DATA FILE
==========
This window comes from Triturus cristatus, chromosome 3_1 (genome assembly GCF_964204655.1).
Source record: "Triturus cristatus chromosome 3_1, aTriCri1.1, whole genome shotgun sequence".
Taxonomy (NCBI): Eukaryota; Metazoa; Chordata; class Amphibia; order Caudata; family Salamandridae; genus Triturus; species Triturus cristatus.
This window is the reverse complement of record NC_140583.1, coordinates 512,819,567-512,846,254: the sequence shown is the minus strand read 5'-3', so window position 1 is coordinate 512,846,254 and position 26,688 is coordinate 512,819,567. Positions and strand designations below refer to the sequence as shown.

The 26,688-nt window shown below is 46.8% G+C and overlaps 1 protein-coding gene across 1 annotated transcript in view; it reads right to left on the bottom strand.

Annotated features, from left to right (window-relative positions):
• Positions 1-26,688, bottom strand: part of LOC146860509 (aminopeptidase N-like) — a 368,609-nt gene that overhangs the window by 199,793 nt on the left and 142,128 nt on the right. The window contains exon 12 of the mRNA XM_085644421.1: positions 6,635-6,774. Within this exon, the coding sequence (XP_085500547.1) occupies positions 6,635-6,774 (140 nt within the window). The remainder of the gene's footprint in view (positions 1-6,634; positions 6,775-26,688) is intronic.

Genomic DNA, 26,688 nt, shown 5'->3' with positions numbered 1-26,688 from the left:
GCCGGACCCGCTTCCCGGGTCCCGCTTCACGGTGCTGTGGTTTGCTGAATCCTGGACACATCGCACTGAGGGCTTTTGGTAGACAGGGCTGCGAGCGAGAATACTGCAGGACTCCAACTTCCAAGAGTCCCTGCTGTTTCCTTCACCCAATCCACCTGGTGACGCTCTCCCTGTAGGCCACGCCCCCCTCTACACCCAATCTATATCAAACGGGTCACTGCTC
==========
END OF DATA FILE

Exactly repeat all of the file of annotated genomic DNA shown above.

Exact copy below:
This window comes from Triturus cristatus, chromosome 3_1 (genome assembly GCF_964204655.1).
Source record: "Triturus cristatus chromosome 3_1, aTriCri1.1, whole genome shotgun sequence".
Taxonomy (NCBI): Eukaryota; Metazoa; Chordata; class Amphibia; order Caudata; family Salamandridae; genus Triturus; species Triturus cristatus.
This window is the reverse complement of record NC_140583.1, coordinates 512,819,567-512,846,254: the sequence shown is the minus strand read 5'-3', so window position 1 is coordinate 512,846,254 and position 26,688 is coordinate 512,819,567. Positions and strand designations below refer to the sequence as shown.

The 26,688-nt window shown below is 46.8% G+C and overlaps 1 protein-coding gene across 1 annotated transcript in view; it reads right to left on the bottom strand.

Annotated features, from left to right (window-relative positions):
• Positions 1-26,688, bottom strand: part of LOC146860509 (aminopeptidase N-like) — a 368,609-nt gene that overhangs the window by 199,793 nt on the left and 142,128 nt on the right. The window contains exon 12 of the mRNA XM_085644421.1: positions 6,635-6,774. Within this exon, the coding sequence (XP_085500547.1) occupies positions 6,635-6,774 (140 nt within the window). The remainder of the gene's footprint in view (positions 1-6,634; positions 6,775-26,688) is intronic.

Genomic DNA, 26,688 nt, shown 5'->3' with positions numbered 1-26,688 from the left:
GCCGGACCCGCTTCCCGGGTCCCGCTTCACGGTGCTGTGGTTTGCTGAATCCTGGACACATCGCACTGAGGGCTTTTGGTAGACAGGGCTGCGAGCGAGAATACTGCAGGACTCCAACTTCCAAGAGTCCCTGCTGTTTCCTTCACCCAATCCACCTGGTGACGCTCTCCCTGTAGGCCACGCCCCCCTCTACACCCAATCTATATCAAACGGGTCACTGCTC